What started out as a popular uprising twelve years ago has become a full-blown proxy/civil war in Syria. The uprising that was meant to topple the dictatorship and one-party state of President Bashir al-Assad has become a full-blown civil war with regional and world powers supporting different sides. Iran and Russia support the Assad Regime while the United States, Türkiye and their North Atlantic Treaty Organization (NATO) support the “rebels”. On the ground the civil war has become even more complex with splintering disagreements between Ankara and Washington over military and financial aid to the Kurdish militant groups the PKK and the YPG.1
The armed groups based in Syria and fighting the regime in Damascus is accused by Türkiye, of being terrorists and having separatist tendencies for Syria’s north east which threatens the Turkish state’s own sovereignty.2 The PKK has long to establish an independent homeland for the Turks in the Country’s South West region.3 Hundreds of Syrian Arabs have been forced to find refuge elsewhere.4 Since August 27, the PKK and its Syrian offshoot, the YPG, have been using heavy artillery to target artillery to target Arabs living in eastern and south eastern districts of Deir el-Zour, territory it seized with the support of the United States, according to local sources.5 Now it has been said that in early years of the country’s conflict, chief officials in the regime established and directed paramilitary groups known as shabbiha to assist them (the Assad Regime) in cracking down on opponents, war crimes investigators have documented.6
In a report shared with Reuters, the Commission for International Justice and Accountability (CIJA) published seven documents its investigators said showed that the highest levels of Syria’s government “planned, organised, instigated and deployed” the shabbiha from the start of the war in 2011. U.N. investigators in 2012 concluded there were reasonable grounds to believe shabbiha militias committed crimes against humanity, including murder and torture, and war crimes such as arbitrary arrest and detention, sexual violence and pillaging. CIJA’s cache does not contain direct written orders to commit atrocities. The Syrian government did not respond to a request for comment from Reuters.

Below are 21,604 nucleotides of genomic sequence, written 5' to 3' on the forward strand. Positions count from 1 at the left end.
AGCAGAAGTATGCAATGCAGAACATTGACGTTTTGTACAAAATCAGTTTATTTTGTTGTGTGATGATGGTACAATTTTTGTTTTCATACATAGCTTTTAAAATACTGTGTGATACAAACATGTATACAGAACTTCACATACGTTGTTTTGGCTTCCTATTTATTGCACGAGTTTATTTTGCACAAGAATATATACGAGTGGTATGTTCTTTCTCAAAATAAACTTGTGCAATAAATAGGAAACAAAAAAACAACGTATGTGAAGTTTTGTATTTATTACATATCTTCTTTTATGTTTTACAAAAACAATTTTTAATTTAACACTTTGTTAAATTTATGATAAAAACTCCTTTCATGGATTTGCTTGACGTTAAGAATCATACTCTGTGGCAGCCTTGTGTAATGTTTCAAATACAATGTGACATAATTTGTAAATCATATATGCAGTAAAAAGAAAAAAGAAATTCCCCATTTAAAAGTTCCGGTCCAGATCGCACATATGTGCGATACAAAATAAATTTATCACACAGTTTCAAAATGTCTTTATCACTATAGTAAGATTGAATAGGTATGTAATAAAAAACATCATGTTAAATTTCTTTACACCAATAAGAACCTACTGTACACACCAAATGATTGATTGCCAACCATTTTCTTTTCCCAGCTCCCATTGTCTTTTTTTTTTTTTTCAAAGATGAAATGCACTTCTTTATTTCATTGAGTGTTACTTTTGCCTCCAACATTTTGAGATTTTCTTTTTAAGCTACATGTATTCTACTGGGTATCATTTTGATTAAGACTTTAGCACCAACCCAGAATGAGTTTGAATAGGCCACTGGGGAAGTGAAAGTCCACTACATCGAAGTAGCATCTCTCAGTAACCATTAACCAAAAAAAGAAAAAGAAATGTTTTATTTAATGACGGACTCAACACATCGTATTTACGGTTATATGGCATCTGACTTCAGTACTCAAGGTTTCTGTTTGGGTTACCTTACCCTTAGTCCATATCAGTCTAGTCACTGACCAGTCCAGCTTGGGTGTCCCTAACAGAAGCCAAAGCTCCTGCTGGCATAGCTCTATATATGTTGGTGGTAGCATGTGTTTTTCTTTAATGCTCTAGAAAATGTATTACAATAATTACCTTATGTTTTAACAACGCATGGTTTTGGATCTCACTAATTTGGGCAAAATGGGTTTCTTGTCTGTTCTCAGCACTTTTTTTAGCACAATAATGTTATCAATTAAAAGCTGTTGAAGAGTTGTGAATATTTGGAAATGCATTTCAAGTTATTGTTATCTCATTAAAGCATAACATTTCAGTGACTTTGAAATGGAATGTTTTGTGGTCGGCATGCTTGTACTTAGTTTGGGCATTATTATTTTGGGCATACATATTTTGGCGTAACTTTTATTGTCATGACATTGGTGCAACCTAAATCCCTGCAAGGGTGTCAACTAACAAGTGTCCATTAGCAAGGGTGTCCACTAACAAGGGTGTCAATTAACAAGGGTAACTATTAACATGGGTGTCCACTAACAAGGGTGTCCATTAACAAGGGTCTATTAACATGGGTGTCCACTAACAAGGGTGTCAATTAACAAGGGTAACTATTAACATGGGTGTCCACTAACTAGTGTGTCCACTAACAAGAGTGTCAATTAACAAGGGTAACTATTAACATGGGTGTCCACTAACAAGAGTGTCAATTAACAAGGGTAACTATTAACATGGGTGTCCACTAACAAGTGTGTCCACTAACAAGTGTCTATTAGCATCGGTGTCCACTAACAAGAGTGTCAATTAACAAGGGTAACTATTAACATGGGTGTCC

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It has previously blamed opposition fighters for several mass killings studied by CIJA in the report. The government has not publicly commented on the shabbiha, which means ghosts in Arabic, or whether it had any role in organising the groups. Dating from as early as January 2011 – the first days of the protests against Syrian President Bashar al-Assad’s rule – the documents detail the creation of so-called Popular Committees, groups that incorporated regime supporters already known as shabbiha into the security apparatus, and trained, instructed and armed them, the report said. The documents include instructions on March 2, 2011 from military intelligence to local authorities via Security Committees run by Assad’s Baath party leaders to “mobilise” informers, grassroots organisations and so-called friends of the Assad government. In further documents in April they are ordered to form them into Popular Committees. (Exclusive: Syrian regime organized feared ghost militias, war crimes researchers say)
The methods by the Assad regime to keep it in power can be described as nefarious. They have sort to undermine any form of dissent or mass demonstration to discuss any transition to democracy. A regime with such a mind set is very frightening. The purpose of these shabbiha militias is to intimidate and repress the views of the public. This gives legitimacy to the regime’s views that the people of Syria can’t do without their iron grip on power. The Syrian government had no interest in setting up a system of accountability and transparency. The ordinary Syrians are trapped in a complicated and sadistic game of being stuck between a rock and a hard place. If they flee Syria they risk a dangerous journey to Europe on which they may lose their lives or if they stay they suffer at the hands of an ambiguous dictatorship or the militant groups of the Islamic State of Iraq and the Levant (ISIL) and Al Qaeda.
The purpose of groups like the CIJA are to speak truth to power and hold the powerful to account. They are the reason why when uncovering the truth about who is guilty of war crimes in a conflict zone like Syria or Ukraine then ensure sanctions remained in place. If the “ghost” or shabbiha militias are indeed having their strings pulled by Damascus then they should be called to account. (the documents mentioned in the extract say so) However, there is no independent judicial authority or commission in Syria to hold Assad and his ilk responsible. It is up to international bodies such as the CIJA to call on the International Criminal Court (ICC) or the International War Crimes Tribunal – both in the Hague to charge the members of the Syrian regime. Its only a matter of time.